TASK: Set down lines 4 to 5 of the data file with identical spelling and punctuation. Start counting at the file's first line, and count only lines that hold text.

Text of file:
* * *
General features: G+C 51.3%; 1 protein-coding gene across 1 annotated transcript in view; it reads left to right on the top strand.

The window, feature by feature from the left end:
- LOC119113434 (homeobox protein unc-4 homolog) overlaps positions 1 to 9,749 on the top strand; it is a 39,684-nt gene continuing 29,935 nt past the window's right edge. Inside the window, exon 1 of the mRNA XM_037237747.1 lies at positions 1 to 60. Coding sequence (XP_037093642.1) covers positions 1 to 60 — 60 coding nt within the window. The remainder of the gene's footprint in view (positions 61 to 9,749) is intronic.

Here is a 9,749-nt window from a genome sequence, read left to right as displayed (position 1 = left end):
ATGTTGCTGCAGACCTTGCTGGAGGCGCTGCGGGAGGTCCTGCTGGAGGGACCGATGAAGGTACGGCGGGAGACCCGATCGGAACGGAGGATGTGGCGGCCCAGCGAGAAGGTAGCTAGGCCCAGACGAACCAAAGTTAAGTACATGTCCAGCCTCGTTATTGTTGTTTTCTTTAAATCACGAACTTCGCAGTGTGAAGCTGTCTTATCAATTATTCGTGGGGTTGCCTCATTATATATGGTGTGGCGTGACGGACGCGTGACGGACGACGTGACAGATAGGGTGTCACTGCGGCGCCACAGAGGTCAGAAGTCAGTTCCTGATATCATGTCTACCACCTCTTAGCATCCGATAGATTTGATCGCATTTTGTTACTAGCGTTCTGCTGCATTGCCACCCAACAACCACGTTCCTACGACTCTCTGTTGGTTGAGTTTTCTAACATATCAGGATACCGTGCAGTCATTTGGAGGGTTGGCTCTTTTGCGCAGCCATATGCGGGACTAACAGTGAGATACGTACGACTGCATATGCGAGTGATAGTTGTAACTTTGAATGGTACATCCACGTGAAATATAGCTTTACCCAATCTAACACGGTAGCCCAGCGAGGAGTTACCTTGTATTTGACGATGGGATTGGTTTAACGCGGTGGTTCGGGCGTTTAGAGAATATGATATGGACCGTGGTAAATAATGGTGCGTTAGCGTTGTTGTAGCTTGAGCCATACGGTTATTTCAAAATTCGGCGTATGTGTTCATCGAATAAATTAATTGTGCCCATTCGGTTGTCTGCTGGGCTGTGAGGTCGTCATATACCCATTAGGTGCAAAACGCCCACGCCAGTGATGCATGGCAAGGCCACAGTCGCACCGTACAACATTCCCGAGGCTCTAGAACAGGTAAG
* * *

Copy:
Here is a 9,749-nt window from a genome sequence, read left to right as displayed (position 1 = left end):
ATGTTGCTGCAGACCTTGCTGGAGGCGCTGCGGGAGGTCCTGCTGGAGGGACCGATGAAGGTACGGCGGGAGACCCGATCGGAACGGAGGATGTGGCGGCCCAGCGAGAAGGTAGCTAGGCCCAGACGAACCAAAGTTAAGTACATGTCCAGCCTCGTTATTGTTGTTTTCTTTAAATCACGAACTTCGCAGTGTGAAGCTGTCTTATCAATTATTCGTGGGGTTGCCTCATTATATATGGTGTGGCGTGACGGACGCGTGACGGACGACGTGACAGATAGGGTGTCACTGCGGCGCCACAGAGGTCAGAAGTCAGTTCCTGATATCATGTCTACCACCTCTTAGCATCCGATAGATTTGATCGCATTTTGTTACTAGCGTTCTGCTGCATTGCCACCCAACAACCACGTTCCTACGACTCTCTGTTGGTTGAGTTTTCTAACATATCAGGATACCGTGCAGTCATTTGGAGGGTTGGCTCTTTTGCGCAGCCATATGCGGGACTAACAGTGAGATACGTACGACTGCATATGCGAGTGATAGTTGTAACTTTGAATGGTACATCCACGTGAAATATAGCTTTACCCAATCTAACACGGTAGCCCAGCGAGGAGTTACCTTGTATTTGACGATGGGATTGGTTTAACGCGGTGGTTCGGGCGTTTAGAGAATATGATATGGACCGTGGTAAATAATGGTGCGTTAGCGTTGTTGTAGCTTGAGCCATACGGTTATTTCAAAATTCGGCGTATGTGTTCATCGAATAAATTAATTGTGCCCATTCGGTTGTCTGCTGGGCTGTGAGGTCGTCATATACCCATTAGGTGCAAAACGCCCACGCCAGTGATGCATGGCAAGGCCACAGTCGCACCGTACAACATTCCCGAGGCTCTAGAACAGGTAAG